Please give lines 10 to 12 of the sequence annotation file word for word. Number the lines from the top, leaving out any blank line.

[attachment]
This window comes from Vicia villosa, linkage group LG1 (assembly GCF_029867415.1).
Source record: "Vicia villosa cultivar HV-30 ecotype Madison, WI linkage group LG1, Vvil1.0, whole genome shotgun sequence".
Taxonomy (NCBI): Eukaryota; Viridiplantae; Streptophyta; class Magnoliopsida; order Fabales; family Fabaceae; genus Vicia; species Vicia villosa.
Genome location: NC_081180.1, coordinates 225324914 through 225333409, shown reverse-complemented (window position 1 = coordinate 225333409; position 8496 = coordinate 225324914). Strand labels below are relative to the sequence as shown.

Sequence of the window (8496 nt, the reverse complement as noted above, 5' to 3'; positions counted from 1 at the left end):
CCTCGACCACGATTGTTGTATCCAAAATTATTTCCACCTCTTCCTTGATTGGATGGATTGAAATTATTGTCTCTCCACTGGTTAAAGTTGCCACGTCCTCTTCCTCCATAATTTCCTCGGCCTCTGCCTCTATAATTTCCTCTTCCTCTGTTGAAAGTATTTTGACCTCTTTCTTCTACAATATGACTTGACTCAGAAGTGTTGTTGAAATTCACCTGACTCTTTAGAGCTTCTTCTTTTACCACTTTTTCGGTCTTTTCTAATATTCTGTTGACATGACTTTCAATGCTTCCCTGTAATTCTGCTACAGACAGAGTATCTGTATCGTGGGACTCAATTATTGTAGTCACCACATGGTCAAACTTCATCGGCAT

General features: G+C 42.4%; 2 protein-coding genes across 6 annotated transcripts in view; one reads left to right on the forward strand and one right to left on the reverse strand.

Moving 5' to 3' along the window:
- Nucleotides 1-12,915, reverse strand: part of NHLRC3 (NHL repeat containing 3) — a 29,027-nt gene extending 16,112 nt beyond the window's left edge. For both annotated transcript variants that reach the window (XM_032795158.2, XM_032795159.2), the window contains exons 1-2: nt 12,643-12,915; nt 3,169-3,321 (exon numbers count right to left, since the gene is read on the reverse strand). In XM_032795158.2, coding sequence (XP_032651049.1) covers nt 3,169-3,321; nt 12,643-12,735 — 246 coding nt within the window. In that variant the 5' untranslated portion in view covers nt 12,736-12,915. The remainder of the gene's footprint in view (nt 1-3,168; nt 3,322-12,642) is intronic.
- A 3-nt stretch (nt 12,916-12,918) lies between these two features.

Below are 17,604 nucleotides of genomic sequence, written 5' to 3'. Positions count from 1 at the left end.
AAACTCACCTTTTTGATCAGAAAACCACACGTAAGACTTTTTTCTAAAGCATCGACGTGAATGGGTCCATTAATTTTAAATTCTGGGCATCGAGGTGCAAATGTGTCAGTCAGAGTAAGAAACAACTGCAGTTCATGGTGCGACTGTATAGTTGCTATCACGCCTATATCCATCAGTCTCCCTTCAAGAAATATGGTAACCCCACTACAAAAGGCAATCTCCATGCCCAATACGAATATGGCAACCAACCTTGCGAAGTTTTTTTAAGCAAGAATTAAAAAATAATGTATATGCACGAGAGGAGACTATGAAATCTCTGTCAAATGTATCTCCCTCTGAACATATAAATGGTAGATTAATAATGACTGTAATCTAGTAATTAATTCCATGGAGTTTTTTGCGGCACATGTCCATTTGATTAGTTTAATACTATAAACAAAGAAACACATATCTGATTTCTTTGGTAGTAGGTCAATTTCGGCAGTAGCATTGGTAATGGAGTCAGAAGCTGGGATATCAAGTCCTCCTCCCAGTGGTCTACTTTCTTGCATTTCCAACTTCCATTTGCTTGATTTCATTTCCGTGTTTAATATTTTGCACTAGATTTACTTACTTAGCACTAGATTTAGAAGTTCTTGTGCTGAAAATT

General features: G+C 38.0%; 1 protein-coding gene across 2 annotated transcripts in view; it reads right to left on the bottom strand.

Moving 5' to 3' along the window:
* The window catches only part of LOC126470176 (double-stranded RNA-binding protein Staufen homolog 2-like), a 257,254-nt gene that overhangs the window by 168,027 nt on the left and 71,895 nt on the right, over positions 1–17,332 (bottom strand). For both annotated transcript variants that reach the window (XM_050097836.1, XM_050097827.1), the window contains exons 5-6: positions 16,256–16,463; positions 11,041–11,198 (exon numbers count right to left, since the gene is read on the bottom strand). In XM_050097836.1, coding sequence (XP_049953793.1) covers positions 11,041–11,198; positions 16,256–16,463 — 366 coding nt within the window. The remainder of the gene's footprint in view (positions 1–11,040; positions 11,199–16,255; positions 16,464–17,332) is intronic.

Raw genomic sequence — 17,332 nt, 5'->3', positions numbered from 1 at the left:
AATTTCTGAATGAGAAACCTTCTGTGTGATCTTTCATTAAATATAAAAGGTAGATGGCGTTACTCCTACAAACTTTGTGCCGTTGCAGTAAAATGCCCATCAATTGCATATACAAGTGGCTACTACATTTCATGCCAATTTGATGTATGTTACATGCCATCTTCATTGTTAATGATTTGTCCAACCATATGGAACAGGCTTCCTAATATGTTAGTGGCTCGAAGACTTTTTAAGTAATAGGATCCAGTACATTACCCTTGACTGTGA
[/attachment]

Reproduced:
- A 3-nt stretch (nt 12,916-12,918) lies between these two features.

Below are 17,604 nucleotides of genomic sequence, written 5' to 3'. Positions count from 1 at the left end.
AAACTCACCTTTTTGATCAGAAAACCACACGTAAGACTTTTTTCTAAAGCATCGACGTGAATGGGTCCATTAATTTTAAATTCTGGGCATCGAGGTGCAAATGTGTCAGTCAGAGTAAGAAACAACTGCAGTTCATGGTGCGACTGTATAGTTGCTATCACGCCTATATCCATCAGTCTCCCTTCAAGAAATATGGTAACCCCACTACAAAAGGCAATCTCCATGCCCAATACGAATATGGCAACCAACCTTGCGAAGTTTTTTTAAGCAAGAATTAAAAAATAATGTATATGCACGAGAGGAGACTATGAAATCTCTGTCAAATGTATCTCCCTCTGAACATATAAATGGTAGATTAATAATGACTGTAATCTAGTAATTAATTCCATGGAGTTTTTTGCGGCACATGTCCATTTGATTAGTTTAATACTATAAACAAAGAAACACATATCTGATTTCTTTGGTAGTAGGTCAATTTCGGCAGTAGCATTGGTAATGGAGTCAGAAGCTGGGATATCAAGTCCTCCTCCCAGTGGTCTACTTTCTTGCATTTCCAACTTCCATTTGCTTGATTTCATTTCCGTGTTTAATATTTTGCACTAGATTTACTTACTTAGCACTAGATTTAGAAGTTCTTGTGCTGAAAATT